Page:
International Journal of
Fisheries and Aquaculture

  • Abbreviation: Int. J. Fish. Aquac.
  • Language: English
  • ISSN: 2006-9839
  • DOI: 10.5897/IJFA
  • Start Year: 2010
  • Published Articles: 223

Full Length Research Paper

Value chain analysis of small-scale fisheries in the High Dam Lake in Egypt

Ahmed M. Nasr-Allah
  • Ahmed M. Nasr-Allah
  • WorldFish, Abbassa, Abou Hammad, Sharkia, Egypt.
  • Google Scholar
Olfat A. Habib
  • Olfat A. Habib
  • WorldFish, Abbassa, Abou Hammad, Sharkia, Egypt.
  • Google Scholar
Malcolm W. Dickson
  • Malcolm W. Dickson
  • WorldFish, Abbassa, Abou Hammad, Sharkia, Egypt.
  • Google Scholar
Harrison Charo-Karisa
  • Harrison Charo-Karisa
  • WorldFish, Abbassa, Abou Hammad, Sharkia, Egypt.
  • Google Scholar

  •  Received: 06 January 2018
  •  Accepted: 17 January 2019
  •  Published: 28 February 2019


Although, High Dam Lake small-scale fisheries is an important source of fish for residents of Aswan in Upper Egypt, there is limited information available about the performance of small-scale fisheries value chain. Structured questionnaires with fishers, traders, and processors were used to collect input and output data at each node of the chain. Focus group discussions meeting with stakeholder collected qualitative information about and critical factors influencing performance across the chain. Catch distribution composed mainly from tilapias 75%. While pebbly fish (Alestes spp.) and tigerfish (Hydrocynus spp.) accounts for 13% of catch. Fish processing is an important subsector in lake fisheries. Fishers obtained a relatively low percentage (49%) of the final consumer price. The recorded average catch per fisher 20 kg/day and the average total fishing cost in the three landing sites was EGP 5210 / t. Every 100 metric tons of fish catch and sell provides around 30 full-time equivalent jobs. This study revealed that fish stock is under pressure of overfishing. Critical factors facing the small-scale fisheries and influencing profitability are numerous. This value chain study improves our understanding of the performance of small-scale fisheries and identified limiting factors and action needed to support fisheries development in the lake.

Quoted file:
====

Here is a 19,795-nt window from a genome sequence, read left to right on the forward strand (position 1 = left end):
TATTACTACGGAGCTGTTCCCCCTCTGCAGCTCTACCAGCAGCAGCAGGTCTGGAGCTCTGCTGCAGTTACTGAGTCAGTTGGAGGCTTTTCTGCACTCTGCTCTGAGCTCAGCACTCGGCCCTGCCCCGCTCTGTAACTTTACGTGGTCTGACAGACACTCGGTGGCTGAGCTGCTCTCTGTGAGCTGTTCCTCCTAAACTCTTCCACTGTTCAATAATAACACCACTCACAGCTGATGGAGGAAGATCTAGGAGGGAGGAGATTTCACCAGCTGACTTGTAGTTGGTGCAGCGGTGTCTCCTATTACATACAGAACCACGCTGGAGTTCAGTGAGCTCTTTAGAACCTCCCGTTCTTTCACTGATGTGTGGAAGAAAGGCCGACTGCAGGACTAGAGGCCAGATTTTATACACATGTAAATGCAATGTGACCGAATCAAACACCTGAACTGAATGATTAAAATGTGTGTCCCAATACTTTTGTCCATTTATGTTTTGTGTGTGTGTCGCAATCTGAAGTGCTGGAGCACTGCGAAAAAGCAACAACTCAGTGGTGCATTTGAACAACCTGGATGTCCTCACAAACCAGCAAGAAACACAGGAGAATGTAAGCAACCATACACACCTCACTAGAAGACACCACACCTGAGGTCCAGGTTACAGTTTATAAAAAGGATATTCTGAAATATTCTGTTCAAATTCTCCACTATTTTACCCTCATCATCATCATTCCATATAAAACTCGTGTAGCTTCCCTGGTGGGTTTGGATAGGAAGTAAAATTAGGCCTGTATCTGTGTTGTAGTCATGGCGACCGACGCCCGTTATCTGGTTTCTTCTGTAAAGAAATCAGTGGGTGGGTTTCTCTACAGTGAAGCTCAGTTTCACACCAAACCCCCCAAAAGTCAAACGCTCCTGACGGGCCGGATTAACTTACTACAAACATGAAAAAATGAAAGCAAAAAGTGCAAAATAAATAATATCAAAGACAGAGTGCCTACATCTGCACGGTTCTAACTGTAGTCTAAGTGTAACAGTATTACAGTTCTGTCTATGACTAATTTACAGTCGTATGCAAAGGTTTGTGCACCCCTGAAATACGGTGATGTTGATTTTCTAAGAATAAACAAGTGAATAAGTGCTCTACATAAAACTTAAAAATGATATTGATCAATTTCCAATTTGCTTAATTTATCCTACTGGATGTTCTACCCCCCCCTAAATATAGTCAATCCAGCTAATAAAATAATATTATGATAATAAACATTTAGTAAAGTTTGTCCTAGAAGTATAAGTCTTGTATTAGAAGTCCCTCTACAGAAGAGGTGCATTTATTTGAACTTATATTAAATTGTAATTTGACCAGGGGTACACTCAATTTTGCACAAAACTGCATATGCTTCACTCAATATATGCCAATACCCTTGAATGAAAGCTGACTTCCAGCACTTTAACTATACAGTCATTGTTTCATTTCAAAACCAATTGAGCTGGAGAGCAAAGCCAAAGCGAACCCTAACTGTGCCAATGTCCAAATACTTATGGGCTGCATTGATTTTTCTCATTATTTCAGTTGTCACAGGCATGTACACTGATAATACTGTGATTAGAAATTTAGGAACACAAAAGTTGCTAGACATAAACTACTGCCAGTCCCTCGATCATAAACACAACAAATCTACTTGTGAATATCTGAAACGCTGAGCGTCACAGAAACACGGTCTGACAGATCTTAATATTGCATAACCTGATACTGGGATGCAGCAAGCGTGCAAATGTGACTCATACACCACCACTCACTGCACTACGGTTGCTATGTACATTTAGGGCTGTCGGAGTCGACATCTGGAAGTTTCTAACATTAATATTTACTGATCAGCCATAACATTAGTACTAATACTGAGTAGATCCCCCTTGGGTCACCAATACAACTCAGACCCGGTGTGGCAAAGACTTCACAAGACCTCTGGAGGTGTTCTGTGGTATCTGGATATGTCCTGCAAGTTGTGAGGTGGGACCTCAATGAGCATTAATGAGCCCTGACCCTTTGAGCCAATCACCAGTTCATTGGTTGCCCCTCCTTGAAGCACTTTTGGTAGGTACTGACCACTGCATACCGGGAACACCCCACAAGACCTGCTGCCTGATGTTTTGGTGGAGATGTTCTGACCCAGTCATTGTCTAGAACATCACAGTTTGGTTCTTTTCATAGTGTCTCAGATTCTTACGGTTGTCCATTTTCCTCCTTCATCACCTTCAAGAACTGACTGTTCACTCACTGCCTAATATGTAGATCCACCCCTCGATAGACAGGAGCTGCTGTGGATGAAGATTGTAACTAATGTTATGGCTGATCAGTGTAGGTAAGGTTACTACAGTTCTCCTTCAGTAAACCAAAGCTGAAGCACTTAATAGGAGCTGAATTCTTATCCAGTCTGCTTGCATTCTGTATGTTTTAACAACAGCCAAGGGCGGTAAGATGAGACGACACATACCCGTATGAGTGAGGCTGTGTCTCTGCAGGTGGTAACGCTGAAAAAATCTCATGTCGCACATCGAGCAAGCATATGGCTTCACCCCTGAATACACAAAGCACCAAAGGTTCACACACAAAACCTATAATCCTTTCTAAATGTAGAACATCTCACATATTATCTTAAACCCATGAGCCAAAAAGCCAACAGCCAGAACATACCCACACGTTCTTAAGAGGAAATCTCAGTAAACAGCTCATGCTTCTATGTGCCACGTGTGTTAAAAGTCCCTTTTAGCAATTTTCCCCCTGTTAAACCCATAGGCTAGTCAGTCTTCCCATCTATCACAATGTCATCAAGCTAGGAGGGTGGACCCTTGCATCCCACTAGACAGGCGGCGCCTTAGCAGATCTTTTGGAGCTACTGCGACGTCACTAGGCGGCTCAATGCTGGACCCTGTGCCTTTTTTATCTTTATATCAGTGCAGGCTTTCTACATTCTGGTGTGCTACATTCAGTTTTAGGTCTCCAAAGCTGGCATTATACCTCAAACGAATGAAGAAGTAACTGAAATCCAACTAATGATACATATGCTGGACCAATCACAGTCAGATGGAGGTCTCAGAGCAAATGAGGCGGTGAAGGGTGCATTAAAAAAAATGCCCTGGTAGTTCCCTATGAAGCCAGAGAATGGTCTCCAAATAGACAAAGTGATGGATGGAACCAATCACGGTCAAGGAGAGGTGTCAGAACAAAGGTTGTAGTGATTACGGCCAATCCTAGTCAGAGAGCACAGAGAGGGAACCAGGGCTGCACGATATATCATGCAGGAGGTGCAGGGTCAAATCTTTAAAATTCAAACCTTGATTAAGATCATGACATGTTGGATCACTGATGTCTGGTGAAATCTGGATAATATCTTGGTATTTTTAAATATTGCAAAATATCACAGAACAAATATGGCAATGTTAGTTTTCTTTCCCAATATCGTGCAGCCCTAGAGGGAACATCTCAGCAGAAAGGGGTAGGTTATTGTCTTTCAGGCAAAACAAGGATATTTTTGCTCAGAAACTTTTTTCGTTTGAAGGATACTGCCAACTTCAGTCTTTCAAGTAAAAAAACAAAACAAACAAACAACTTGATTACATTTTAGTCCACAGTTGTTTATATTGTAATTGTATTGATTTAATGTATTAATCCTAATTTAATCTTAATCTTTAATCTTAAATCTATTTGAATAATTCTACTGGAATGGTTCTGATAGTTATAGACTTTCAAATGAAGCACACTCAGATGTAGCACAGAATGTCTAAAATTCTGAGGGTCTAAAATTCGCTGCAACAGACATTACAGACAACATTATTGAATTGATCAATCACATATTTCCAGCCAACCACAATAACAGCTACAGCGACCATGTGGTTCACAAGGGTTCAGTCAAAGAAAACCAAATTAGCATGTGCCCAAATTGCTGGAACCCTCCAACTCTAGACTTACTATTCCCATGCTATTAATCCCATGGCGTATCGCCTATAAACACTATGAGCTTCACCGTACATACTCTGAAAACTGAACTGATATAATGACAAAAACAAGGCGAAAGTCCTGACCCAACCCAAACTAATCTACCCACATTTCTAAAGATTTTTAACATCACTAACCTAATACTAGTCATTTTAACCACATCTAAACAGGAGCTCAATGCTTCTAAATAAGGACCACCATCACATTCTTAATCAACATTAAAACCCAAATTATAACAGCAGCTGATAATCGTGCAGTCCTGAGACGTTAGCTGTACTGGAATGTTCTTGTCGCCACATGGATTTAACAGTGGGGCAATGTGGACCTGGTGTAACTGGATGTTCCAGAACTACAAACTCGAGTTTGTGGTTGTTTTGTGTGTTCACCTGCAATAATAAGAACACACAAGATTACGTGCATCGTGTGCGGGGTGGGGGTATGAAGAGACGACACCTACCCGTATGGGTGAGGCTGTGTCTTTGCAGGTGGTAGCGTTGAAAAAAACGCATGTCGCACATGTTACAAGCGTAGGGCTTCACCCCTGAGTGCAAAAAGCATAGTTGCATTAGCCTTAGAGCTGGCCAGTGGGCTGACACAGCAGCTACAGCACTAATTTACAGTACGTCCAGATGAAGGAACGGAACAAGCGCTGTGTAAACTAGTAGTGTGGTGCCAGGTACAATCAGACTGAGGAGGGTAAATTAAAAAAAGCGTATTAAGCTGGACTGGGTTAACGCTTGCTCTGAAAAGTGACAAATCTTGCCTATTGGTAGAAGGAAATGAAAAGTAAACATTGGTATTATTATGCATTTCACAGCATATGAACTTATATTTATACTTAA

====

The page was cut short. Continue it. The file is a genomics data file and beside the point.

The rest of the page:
Key words: Small-scale fisheries, value chain, tilapia, tigerfish, pebbly fish.



High Dam Lake (known as Nasser Lake) established after the construction of the High Dam in Aswan in the 1960s. The lake in the south of Egypt and extends for more than 300 km, with a shoreline of around 7000 km (Habib and Béné, 2008). It is the most important fishery source in Upper Egypt. The Lake providing an important source of generating income and provide a livelihood for fishermen, fish traders and fish processors in Aswan and attracting large numbers of fishers from other governorates in Upper Egypt. The  lake  has  become  an important source of fish for the Egyptian markets. The fish caught from the lake represented 55% of the total catch from the inland lakes in Egypt in year 2013 (GAFRD, 2015).

Species diversity has declined in recent decades due to change of the lake ecosystem (Béné et al., 2008; van Zwieten et al., 2011; Halls et al., 2015). Four species of tilapias, Oreochomis niloticus, Sarotherodon galilaeus, Tilapia zillii (Coptodon zillii) and Oreochromis aureus comprise  around  75%   of   the total catch by weight and are sold as fresh fish, while pebbly fish  (Alestes spp.) and tigerfish (Hydrocynus spp.). They are important and are used as raw material to produce a traditional salted fish product (Nasr-Allah and Zakkar, 2018). Other species are recorded in the catch such as Nile perch (Lates niloticus), squeaker catfish (Synodontis spp.), sharptooth catfish (Clarias gariepinus), bagrus catfish (Bagrus spp.), and Nile carp (Labeo spp.). Lake yearly catch by species group from the year 2005 to 2016 are presented in Figure 1 (GAFRD, 2018). The official statistics indicate declinning catches trend gradually. Tilapia catch declined from 25 to 12.3 thousand ton during the same time. As the relative percentage of tilapia in catch declined from 82 to 67% over the time (Figure 1).